Is there a culture in which soup isn’t the answer to any food or illness issue?
There’s as much philosophy as plot in Julia Cho’s “Aubergine,” playing through Feb. 17 at San Diego Repertory Theatre. Todd Salovey directs.
This meditation on food, family heritage and death in a Korean American family wraps extended monologues from five characters around a plot that explores how food anchors us to our heritage. It also tiptoes into the slippery territory of what it means to be human.
The play’s title (the French word for eggplant) clues you in that food is important, and opens with a long monologue by Diane (Amanda Sitton), an admitted foodie who waxes downright poetic about a particularly wonderful pastrami sandwich her father made for her when she was eight years old in Los Angeles.
The plot establishes that restaurant chef Ray’s father (Dana Lee) was not supportive of his son’s occupational choice, but now the hospital tells Ray (Brian Kim) that his dad does not have long to live and suggests that Ray take him home so he can die among his family. They promise a visiting nurse and other support.
Ray does that – setting up a bed in the living room -- and finds visiting nurse Lucien (the excellent Terrell Donnell Sledge) not just helpful, but downright prescient. When Ray confides that he’s almost afraid to leave the house for fear of missing dad’s last breath, Lucien (who has seen a lot of death) tells him that’s not the issue: a dying person will choose whether or not he wants to die alone.
Ray calls no-nonsense ex-girlfriend Cornelia (Audrey Park) for help explaining his dad’s condition to Ray’s uncle in Korea (Yong Kim), because her Korean is much better than his. She balks, but agrees, setting up some amusing communication breakdown scenes. Korean is sometimes used, and translations flashed on the backdrop.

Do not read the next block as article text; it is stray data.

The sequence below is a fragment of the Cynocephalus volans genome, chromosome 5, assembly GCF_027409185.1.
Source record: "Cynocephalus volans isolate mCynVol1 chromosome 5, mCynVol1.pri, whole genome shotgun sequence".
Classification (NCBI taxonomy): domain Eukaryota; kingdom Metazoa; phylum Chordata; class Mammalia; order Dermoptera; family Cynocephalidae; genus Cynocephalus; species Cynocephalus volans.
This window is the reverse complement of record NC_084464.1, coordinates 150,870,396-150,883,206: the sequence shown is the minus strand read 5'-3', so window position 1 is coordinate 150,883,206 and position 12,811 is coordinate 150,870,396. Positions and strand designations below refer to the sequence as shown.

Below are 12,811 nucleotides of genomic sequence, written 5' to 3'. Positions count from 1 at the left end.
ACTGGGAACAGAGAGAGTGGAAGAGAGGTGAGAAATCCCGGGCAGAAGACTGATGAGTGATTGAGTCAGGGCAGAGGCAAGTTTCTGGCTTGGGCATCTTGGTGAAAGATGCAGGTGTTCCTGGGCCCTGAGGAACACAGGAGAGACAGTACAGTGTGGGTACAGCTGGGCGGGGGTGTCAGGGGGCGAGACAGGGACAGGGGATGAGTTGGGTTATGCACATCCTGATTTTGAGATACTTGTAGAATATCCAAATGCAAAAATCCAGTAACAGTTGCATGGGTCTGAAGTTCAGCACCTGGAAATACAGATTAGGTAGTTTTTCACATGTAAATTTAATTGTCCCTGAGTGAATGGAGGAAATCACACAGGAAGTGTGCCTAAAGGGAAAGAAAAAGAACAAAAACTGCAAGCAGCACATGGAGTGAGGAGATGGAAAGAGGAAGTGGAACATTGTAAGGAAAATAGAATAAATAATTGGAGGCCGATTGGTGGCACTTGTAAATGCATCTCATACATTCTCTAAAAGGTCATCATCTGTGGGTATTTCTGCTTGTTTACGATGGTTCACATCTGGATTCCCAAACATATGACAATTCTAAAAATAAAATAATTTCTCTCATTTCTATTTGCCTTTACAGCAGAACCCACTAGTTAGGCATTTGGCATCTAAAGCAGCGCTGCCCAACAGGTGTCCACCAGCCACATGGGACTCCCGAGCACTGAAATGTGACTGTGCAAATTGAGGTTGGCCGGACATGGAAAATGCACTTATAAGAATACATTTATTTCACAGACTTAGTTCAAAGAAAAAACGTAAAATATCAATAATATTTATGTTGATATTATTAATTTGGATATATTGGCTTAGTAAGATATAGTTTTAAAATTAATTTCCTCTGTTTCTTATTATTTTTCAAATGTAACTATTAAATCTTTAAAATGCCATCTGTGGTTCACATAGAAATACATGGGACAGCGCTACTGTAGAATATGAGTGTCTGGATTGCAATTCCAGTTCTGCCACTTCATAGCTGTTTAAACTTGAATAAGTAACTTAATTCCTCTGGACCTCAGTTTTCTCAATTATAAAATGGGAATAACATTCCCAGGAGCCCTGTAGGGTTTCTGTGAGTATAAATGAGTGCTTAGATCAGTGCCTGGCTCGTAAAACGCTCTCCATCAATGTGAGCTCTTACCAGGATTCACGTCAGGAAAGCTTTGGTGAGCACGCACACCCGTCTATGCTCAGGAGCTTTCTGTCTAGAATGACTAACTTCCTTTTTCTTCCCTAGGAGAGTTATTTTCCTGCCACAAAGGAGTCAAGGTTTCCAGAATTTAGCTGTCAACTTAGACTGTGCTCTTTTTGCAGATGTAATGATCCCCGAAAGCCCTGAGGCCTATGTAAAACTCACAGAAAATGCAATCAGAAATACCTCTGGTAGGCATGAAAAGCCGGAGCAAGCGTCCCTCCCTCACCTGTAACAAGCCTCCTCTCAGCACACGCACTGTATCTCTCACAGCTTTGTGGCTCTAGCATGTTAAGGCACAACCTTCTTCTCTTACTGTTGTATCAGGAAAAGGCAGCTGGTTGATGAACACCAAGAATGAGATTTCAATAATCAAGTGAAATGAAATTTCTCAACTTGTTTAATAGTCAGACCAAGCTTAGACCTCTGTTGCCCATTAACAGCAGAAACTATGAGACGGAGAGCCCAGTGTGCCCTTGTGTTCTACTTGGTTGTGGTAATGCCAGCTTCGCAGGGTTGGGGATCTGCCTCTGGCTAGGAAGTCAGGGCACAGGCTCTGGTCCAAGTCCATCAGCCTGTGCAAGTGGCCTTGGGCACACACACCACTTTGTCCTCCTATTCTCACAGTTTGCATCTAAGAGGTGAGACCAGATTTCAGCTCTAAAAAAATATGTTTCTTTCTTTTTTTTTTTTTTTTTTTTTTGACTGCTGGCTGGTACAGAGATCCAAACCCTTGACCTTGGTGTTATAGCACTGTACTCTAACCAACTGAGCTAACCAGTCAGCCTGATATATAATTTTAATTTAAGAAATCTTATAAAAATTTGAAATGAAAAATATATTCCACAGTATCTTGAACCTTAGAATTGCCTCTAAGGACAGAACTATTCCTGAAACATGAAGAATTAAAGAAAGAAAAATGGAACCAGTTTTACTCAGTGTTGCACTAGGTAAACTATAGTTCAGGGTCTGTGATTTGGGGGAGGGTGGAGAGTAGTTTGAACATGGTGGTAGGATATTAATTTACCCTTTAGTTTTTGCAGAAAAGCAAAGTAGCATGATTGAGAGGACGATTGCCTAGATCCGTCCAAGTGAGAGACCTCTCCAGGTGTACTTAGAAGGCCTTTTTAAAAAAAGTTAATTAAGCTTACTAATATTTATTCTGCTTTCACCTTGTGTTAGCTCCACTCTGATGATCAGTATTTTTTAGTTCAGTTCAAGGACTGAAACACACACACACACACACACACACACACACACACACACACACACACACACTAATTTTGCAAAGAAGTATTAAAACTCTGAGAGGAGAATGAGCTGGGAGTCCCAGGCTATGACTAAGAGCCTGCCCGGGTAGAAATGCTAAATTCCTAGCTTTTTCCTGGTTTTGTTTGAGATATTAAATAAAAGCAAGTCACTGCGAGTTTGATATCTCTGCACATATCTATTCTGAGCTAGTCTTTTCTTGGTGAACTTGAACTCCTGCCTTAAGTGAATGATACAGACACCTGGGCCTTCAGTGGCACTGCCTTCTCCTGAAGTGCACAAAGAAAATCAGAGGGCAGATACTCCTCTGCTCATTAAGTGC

Is there a culture in which soup isn’t the answer to any food or illness issue? I’m not sure, but it seems soup is as much a sine qua non in Korean life as it is in other cultures.
But it’s the monologues – lyrical, even poetic – that, for my money, are the stars of this show. Each one made me want to stop and think about it a while. I’ve almost come to the conclusion that I’d rather see this as a short story, so I could do just that.
“Aubergine” isn’t fully cooked. It doesn’t quite know where to end, seeming to conclude several times. But the ideas are important, the cast excellent and the evening fascinating. And Sledge – the hospice nurse who has seen a lot of death – has the most important philosophical work to do: to prepare Ray for the inevitable.
“Aubergine” plays through February 17, 2019, at San Diego Repertory Theatre,
79 Horton Plaza, Downtown.
Wednesday at 7 pm; Thursday and Friday at 8 pm; Saturday at 2 and 8 pm; Sunday at 2 pm
Tickets: (619) 544-1000 or www.sdrep.org